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Natural gas development on the horizon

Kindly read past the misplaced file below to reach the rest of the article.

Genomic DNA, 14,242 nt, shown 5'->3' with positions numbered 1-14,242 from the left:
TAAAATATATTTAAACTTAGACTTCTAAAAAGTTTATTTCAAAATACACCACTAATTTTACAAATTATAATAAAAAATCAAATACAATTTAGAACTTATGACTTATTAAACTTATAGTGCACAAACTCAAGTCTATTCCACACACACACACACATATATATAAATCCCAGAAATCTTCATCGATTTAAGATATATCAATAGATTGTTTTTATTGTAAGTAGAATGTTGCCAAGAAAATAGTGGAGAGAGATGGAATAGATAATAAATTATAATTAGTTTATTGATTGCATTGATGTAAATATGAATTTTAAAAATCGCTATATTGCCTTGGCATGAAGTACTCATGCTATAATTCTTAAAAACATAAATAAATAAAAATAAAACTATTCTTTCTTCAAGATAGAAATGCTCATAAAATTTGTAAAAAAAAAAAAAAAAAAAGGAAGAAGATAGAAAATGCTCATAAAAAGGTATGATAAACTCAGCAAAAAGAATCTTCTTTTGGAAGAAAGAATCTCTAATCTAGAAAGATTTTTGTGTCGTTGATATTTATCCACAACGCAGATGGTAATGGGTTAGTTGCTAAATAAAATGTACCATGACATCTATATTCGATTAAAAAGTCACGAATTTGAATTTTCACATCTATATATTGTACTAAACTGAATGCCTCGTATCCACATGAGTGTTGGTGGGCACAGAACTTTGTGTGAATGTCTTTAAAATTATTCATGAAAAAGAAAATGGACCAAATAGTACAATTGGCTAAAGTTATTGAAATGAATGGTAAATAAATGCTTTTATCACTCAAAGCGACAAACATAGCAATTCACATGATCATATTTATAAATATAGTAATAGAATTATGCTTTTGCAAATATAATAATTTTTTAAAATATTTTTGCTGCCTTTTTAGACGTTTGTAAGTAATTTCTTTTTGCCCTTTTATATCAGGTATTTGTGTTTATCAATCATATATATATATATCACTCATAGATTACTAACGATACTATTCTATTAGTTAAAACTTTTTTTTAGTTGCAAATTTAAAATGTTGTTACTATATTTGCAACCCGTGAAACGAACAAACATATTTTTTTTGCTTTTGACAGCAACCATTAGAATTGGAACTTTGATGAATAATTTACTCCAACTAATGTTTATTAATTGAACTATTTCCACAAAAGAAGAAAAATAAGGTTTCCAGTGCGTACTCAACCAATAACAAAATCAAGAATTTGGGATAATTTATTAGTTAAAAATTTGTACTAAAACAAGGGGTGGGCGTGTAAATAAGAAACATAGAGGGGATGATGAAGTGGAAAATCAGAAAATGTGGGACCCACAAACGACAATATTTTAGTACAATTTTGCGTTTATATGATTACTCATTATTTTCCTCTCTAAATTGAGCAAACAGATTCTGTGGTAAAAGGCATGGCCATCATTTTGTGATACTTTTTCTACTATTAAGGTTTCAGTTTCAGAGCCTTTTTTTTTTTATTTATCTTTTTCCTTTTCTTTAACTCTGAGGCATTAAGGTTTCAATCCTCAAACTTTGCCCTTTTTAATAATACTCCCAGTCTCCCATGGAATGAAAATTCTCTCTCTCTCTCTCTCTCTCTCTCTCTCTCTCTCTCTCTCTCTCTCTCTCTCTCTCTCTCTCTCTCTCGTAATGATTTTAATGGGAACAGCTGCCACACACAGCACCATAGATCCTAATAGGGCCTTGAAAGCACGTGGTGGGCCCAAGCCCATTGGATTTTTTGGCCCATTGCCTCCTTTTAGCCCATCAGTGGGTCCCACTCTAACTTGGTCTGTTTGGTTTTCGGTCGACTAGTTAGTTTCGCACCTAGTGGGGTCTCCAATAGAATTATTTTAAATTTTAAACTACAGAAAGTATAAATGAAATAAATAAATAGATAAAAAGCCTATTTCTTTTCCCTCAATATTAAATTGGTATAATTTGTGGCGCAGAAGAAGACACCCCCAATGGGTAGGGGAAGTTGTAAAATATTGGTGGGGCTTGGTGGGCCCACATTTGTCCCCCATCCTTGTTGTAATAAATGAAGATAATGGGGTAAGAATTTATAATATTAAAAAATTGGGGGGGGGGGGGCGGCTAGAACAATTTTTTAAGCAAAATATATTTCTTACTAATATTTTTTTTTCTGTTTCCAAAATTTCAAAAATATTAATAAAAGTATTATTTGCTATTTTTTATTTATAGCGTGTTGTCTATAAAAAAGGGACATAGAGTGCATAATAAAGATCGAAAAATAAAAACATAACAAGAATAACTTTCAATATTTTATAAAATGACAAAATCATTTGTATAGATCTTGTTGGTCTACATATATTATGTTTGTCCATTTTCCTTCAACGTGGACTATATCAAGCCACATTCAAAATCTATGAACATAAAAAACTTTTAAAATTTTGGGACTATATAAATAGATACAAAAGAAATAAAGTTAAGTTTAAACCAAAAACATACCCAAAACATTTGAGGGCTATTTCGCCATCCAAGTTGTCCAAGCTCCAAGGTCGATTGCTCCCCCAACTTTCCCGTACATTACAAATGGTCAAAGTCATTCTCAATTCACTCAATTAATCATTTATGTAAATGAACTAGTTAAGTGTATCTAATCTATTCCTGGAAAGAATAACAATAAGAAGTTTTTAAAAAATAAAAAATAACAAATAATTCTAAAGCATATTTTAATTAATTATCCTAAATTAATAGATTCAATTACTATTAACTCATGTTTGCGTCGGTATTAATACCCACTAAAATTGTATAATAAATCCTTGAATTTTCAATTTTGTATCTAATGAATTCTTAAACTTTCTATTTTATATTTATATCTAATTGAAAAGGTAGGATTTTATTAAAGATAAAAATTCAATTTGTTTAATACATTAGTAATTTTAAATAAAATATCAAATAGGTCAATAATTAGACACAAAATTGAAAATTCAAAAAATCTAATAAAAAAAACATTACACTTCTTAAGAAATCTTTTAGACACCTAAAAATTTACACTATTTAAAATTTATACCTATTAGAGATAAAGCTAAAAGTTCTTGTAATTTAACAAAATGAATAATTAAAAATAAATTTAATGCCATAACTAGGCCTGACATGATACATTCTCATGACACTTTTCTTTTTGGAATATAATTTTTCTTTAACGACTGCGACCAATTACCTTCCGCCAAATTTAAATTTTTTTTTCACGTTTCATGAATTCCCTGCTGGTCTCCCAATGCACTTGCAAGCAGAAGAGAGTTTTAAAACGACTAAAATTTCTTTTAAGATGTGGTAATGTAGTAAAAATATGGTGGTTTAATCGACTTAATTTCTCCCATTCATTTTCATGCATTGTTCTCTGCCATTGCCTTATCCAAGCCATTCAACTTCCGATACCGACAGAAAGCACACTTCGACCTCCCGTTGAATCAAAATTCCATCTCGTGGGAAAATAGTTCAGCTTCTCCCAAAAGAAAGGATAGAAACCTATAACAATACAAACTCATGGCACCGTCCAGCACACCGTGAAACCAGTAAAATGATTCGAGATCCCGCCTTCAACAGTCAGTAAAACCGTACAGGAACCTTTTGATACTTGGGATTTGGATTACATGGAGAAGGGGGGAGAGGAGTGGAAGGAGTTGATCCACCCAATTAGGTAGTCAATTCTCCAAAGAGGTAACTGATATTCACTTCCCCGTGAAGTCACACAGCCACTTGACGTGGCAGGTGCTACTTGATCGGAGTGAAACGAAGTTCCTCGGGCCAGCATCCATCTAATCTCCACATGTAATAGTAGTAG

El Paso County is not known for fossil fuels – oil or natural gas – but with the discovery of the Niobrara shale formation underlying parts of Wyoming, Nebraska, Kansas and Colorado, that could change.A report prepared by the U.S. Geological Survey estimates the Niobrara shale formation holds 520 million barrels of oil and .95 trillion cubic feet of natural gas. At least two companies are looking for oil and natural gas in the Niobrara, which underlies eastern El Paso County.The Niobrara was discovered a year ago, which sparked an interest in El Paso County.”We don’t have any oil and gas [production] in the county, but we’ve gotten about a thousand inquiries in the last six months,” said county assessor Mark Lowderman. However, the majority of the inquiries have been about properties and severed mineral rights.To determine the status, Lowderman said to check the deed. If the mineral rights have been severed from a property, the legal description is followed by a phrase such as “except for subsurface mineral rights located thereon,” he said.Meanwhile, property owners near Meadow Lake Airport have been getting calls from land men who want to negotiate oil and gas leases, said Sandra Martin, resident of Meadow Lake.The county has already issued temporary use permits for natural gas exploration, said Craig Dossey, project manager for the El Paso County Development Services Department. Five temporary use permits have been issued to two companies: Texas-based ETOCO and Pine Ridge Oil and Gas LLC, headquartered in Denver, Dossey said.The county-issued ETOCO permits are for two locations east of Colorado Springs and south of Highway 94, Dossey said.The county’s use permit covers surface activities, such as storm water discharge, and access to roads and signage, but the Colorado Oil and Gas Conservation Commission issues the actual drilling permits in the state, whether the land is state or privately owned, he said.According to its Web site, the commission has approved drilling permits for three Pine Ridge wells east of Fountain, Colo.The state-issued permit for the Pine Ridge wells shows the company is targeting the Niobrara shale formation at a maximum total depth of 4,680 feet.Drilling in the NiobraraA U.S. Geological Survey report estimated that the Niobrara holds 520 million barrels of oil and .95 trillion cubic feet of natural gas.A combination of new technologies, such as horizontal drilling and drilling more than one well from a single well head, along with hydraulic fracturing; make it cheaper and easier to extract more energy from formations like the Niobrara.The American Petroleum Institute describes hydraulic fracturing (also known as “fracking”) as a process whereby a combination of water, sand and chemicals is forced down a well at such high pressure that the surrounding shale fractures and releases its carbon content.The API lists sodium chloride, polyacrylamide, ethylene glycol, borate salts, sodium and potassium carbonate, glutaraldehyde, guar gum, citric acid and isopropanol as common components of fracking fluids.The U.S. Environmental Protection Agency has identified diesel, which contains 11 “enes,” including benzene, tuolene, ethylbenzene, xylene and naphthalene, as common fracking fluid components, as well as ammonium chloride and zirconium nitrate, to name a few.Representing drilling companies and companies that manufacture fracking liquids, the API contends that state regulations ensure wells are drilled safely and that the amount of chemicals in fracking fluids is too small to be a health risk.But Sandra Martin, president of Protect Our Wells, a nonprofit group that advocates for private well owners, said the idea of injecting solvents like benzene, a known carcinogen causing leukemia and lymphoma, into the ground worries her.”Accidents happen and it only takes one,” Martin said. “Someone makes the wrong decision and our water gets contaminated.”Martin said she was surprised by the amount of truck traffic that exploration and possible production would bring into an area. “This is not a simple hole in the ground … this is going to impact our lives,” she said.”People have to start looking at this right now and not be taken in by how much money they might make. No matter what they make, it may cost them their lifestyle.”Martin said private well owners should have their water tested now to establish a water quality baseline, but it’s hard to know what to test for because drillers in Colorado aren’t required to disclose what’s in their fracking fluids, according to Although Wyoming adopted rules requiring disclosure last year; by the end of the year, the Wyoming Oil and Gas Commission had issued 11 exemptions to protect company trade secrets.There is no regulation at the federal level, either. As reported at, the energy bill passed by Congress and signed into law in 2005 exempts fracking fluids from regulation under the Safe Drinking Water Act.In December, U.S. Secretary of the Interior, Ken Salazar, said his department is considering whether to require companies to disclose the contents of fracking fluids when used on public land.Fracking fluids aren’t the only problem.An article in the Nov. 17, 2008, issue of “Scientific American” documented the case of a house that exploded after hydraulic fracturing created underground passageways that allowed gas to seep into the house’s residential water supply.The county’s land development code has few provisions for oil and gas drilling activities, but the development services department is considering drafting regulations for surface activities, especially if any exploration wells go into production, Dossey said. Because it takes time for wells to be put into production, he said the county has time to develop the new rules.Learn moreMartin has invited Dr. Robert Reynolds from the Denver Museum of Nature and Science to speak at the next Protect Our Wells meeting.Reynold’s background is in oil and gas, including plentiful experience with fracking, she said.The meeting will be held Monday, March 28 at 6:30 p.m. at the Meadow Lake Airport hangar or at a larger hangar, if there is a big turnout. Check for last minute location changes.